The Courage Group Pensions Scheme Case

The Case

This case has special significance since it involves an attempt to gain control of the surplus in three pension funds of the Courage Brewing Group in the United Kingdom by the same group of white-collar criminals who gained control of the occupational pension fund established on the 23 December 1913 in the State of South Australia that was once known as The Provident Fund and then latter as the Elders IXL Superannuation Fund.

Geraint Thomas in Thomas on Powers (1st Edition) {Sweet & Maxwell 1998} at [9-05] in reference to the doctrine of  a “Fraud on a Power” in relation to the exercise of a Power of Amendment:

“Similarly, the  doctrine applies to a power conferred on the committee of management of a pension scheme to amend the scheme’s trust deed, “which can only be exercised for the purpose of promoting the purpose of the scheme, namely to provide pensions for those employed in the undertaking, and not to bring about the unnecessary dissolution of the scheme“”

Re Courage Group’s Pension Schemes {1987} 1 W.L.R. 495

Geraint Thomas notes: Millet J’s judgement is clearly couched in the terms of a fraud on a power (of amendment). Duke of Portland v Topham (1864) 11 H.C.L. 32 was cited in argument, but neither it nor anyone case on fraud on a power was referred to in the judgement.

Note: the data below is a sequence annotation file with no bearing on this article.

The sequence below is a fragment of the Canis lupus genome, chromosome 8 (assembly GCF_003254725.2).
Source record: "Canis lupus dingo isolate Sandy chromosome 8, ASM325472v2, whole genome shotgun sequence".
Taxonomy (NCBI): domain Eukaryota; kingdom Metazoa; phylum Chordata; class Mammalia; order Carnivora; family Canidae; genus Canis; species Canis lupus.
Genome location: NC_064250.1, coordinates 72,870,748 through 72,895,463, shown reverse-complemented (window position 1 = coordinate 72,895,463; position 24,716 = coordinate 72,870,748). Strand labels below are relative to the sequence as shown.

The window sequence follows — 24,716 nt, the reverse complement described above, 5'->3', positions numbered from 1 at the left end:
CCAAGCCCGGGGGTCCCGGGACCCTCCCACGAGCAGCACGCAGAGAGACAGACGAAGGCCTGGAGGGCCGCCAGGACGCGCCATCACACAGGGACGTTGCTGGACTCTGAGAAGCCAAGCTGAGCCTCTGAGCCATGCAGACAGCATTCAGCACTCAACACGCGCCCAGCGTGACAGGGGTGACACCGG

Millet J simply stated:

“It is trite law that a power can be exercised only for the purpose for which it is conferred, and not for any extraneous or ulterior purpose.”

In making reference to whether the management committee could join in executing the amending Deeds Millett J, stated at 1 WLR 495,  505 D,E:

“They may only do so if the proposed amendments are within the power to amend the trust deeds and rules, and can properly be made. They must not infringe the provisos to the rule-amending power, particularly the express prohibition to be found in all three schemes against altering the main purpose of the schemes, namely, the provisions of pensions on retirement at a specified age for members. This is a restriction which cannot be deleted by amendment, since it would be implicit anyway. It is trite law that a power can be exercised only for the purpose for which it is conferred, and not for any extraneous or ulterior purpose. The rule-amending power is given for the purpose of promoting the purposes of the scheme, not altering them.”

 

A transcript of the case is on the following link:

Courage Pensions Case [1997] 1 All ER 528
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This tab updated on 24 March 2015